Sensory Discrimination:

Sensory Discrimination is the ability to correctly register (or recognize) sensory input on a neurological level to use it functionally. When our sensory systems are functioning correctly (meaning they are registering and responding to incoming sensory input correctly) we can discriminate or know things about ourselves and the world around us without testing them out every time. For example, we know which way is up even if we are upside down; we can tell the difference between a penny and a quarter without looking at it; we can anticipate how much force to use when picking up an egg shell compared to a closed can of pop; and we can tell the difference between a safe touch and a threatening touch (feeling something crawling on your arm vs. a gentle pat on the arm). We also use emotional discrimination within this due to the fact that the way we interpret information is influenced by our own history, relationship with others, and our relationship with the environment.

Sensory Organisation - Praxis:

Planning and sequencing involves planning and ordering new muscle (motor) actions (known as praxis). It involves first generating an idea of what you want to do (ideation), figuring out how you are going to do it (motor planning), and then doing or carrying out what you wanted to do (execution). Integration of the brain and the senses (e.g. touch, movement, vision, hearing) are required for good planning and sequencing. People with poor planning and sequencing may have to think harder to complete new physical tasks due to poorly integrated information from the sensory systems.

Pyramid of Learning Diagram

First layer:

Tactile (somatosensory) systemreceptors in the skin receive, interpret and monitor touch, texture, pain, temperature and pressure. Along with the proprioceptive system, it provides the foundation for the development of body scheme and motor planning. Good touch information is required for fine motor and handwriting development and it is an important factor in the modulation of emotion, e.g. bonding between a child and parent. Tactile information is an important factor in eliciting defence mechanisms, e.g. to pain. Some children with tactile processing difficulties experience unusual or defensive reactions to non-noxious touch.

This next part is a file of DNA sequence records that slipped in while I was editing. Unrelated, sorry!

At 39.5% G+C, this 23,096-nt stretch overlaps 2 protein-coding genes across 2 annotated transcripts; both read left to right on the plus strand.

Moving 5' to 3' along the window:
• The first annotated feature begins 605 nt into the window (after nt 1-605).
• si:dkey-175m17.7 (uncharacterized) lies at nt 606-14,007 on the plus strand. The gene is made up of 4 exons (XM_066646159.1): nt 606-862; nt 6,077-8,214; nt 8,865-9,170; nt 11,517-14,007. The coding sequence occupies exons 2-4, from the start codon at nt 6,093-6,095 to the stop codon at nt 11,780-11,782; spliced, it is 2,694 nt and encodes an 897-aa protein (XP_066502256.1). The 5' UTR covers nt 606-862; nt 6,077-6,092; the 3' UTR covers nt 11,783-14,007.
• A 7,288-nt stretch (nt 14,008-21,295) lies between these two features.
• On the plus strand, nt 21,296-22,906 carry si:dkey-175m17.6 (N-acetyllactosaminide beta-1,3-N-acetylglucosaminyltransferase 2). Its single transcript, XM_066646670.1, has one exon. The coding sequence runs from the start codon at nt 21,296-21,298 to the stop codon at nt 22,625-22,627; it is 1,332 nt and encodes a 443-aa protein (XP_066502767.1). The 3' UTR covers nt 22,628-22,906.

Vestibular system – this is an important foundation for balance and postural control. The sensory system, based in the inner ear, monitors head position and the effects of gravity, e.g. when turning the head, doing somersaults etc., and allows the body to resist the force of gravity. The pull of gravity through the body midline provides the vestibular system with an important reference point for directionality, organisation in space, and awareness of body position and planes. The vestibular system influences eye movements, muscle tone, bilateral integration, and helps to integrate information from all the senses. Stimulation of the vestibular system also affects “arousal” levels whereby some movements tend to be calming and others excitatory. Difficulties with postural stability contribute to issues of attention regulation, e.g. being able to sit upright on a chair.